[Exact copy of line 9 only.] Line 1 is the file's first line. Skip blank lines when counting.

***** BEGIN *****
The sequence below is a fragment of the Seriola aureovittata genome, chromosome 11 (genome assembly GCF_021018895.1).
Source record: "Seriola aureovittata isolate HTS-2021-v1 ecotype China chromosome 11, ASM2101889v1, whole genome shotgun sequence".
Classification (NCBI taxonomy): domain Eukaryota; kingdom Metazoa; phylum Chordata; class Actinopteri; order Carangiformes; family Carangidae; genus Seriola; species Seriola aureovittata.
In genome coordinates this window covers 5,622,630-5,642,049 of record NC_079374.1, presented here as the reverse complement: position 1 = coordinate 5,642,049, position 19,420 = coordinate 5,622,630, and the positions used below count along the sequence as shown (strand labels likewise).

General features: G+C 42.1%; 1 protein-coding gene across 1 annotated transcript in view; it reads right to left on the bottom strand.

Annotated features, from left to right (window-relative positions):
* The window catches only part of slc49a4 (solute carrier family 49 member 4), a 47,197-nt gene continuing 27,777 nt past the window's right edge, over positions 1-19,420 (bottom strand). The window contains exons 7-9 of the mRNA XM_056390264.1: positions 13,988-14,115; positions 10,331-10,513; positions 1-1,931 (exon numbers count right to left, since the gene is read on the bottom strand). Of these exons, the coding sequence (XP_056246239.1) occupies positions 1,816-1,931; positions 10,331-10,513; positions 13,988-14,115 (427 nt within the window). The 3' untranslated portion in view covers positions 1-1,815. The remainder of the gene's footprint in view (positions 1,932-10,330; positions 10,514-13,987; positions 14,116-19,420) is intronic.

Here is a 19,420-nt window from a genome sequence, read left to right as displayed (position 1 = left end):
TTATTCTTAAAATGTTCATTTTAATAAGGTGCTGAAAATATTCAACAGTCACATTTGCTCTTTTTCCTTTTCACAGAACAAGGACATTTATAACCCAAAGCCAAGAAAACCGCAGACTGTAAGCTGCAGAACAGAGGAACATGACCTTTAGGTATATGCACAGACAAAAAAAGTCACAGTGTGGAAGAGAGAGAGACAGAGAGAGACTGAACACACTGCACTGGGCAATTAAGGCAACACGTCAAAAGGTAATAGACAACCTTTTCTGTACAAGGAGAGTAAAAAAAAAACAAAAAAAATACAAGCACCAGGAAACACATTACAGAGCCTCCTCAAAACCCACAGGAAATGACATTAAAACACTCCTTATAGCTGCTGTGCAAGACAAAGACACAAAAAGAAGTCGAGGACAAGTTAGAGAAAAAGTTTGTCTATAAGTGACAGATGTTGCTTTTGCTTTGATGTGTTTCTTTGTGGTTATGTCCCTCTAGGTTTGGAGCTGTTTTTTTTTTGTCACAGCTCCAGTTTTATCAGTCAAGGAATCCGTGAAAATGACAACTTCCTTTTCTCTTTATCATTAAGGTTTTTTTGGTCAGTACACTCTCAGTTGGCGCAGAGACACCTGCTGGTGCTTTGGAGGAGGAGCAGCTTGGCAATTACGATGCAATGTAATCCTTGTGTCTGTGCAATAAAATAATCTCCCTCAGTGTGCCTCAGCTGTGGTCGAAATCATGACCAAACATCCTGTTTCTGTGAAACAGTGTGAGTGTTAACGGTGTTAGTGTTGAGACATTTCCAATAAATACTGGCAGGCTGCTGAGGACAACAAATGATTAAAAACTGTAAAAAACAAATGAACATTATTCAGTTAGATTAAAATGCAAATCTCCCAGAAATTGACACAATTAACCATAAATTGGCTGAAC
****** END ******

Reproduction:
TTATTCTTAAAATGTTCATTTTAATAAGGTGCTGAAAATATTCAACAGTCACATTTGCTCTTTTTCCTTTTCACAGAACAAGGACATTTATAACCCAAAGCCAAGAAAACCGCAGACTGTAAGCTGCAGAACAGAGGAACATGACCTTTAGGTATATGCACAGACAAAAAAAGTCACAGTGTGGAAGAGAGAGAGACAGAGAGAGACTGAACACACTGCACTGGGCAATTAAGGCAACACGTCAAAAGGTAATAGACAACCTTTTCTGTACAAGGAGAGTAAAAAAAAAACAAAAAAAATACAAGCACCAGGAAACACATTACAGAGCCTCCTCAAAACCCACAGGAAATGACATTAAAACACTCCTTATAGCTGCTGTGCAAGACAAAGACACAAAAAGAAGTCGAGGACAAGTTAGAGAAAAAGTTTGTCTATAAGTGACAGATGTTGCTTTTGCTTTGATGTGTTTCTTTGTGGTTATGTCCCTCTAGGTTTGGAGCTGTTTTTTTTTTGTCACAGCTCCAGTTTTATCAGTCAAGGAATCCGTGAAAATGACAACTTCCTTTTCTCTTTATCATTAAGGTTTTTTTGGTCAGTACACTCTCAGTTGGCGCAGAGACACCTGCTGGTGCTTTGGAGGAGGAGCAGCTTGGCAATTACGATGCAATGTAATCCTTGTGTCTGTGCAATAAAATAATCTCCCTCAGTGTGCCTCAGCTGTGGTCGAAATCATGACCAAACATCCTGTTTCTGTGAAACAGTGTGAGTGTTAACGGTGTTAGTGTTGAGACATTTCCAATAAATACTGGCAGGCTGCTGAGGACAACAAATGATTAAAAACTGTAAAAAACAAATGAACATTATTCAGTTAGATTAAAATGCAAATCTCCCAGAAATTGACACAATTAACCATAAATTGGCTGAAC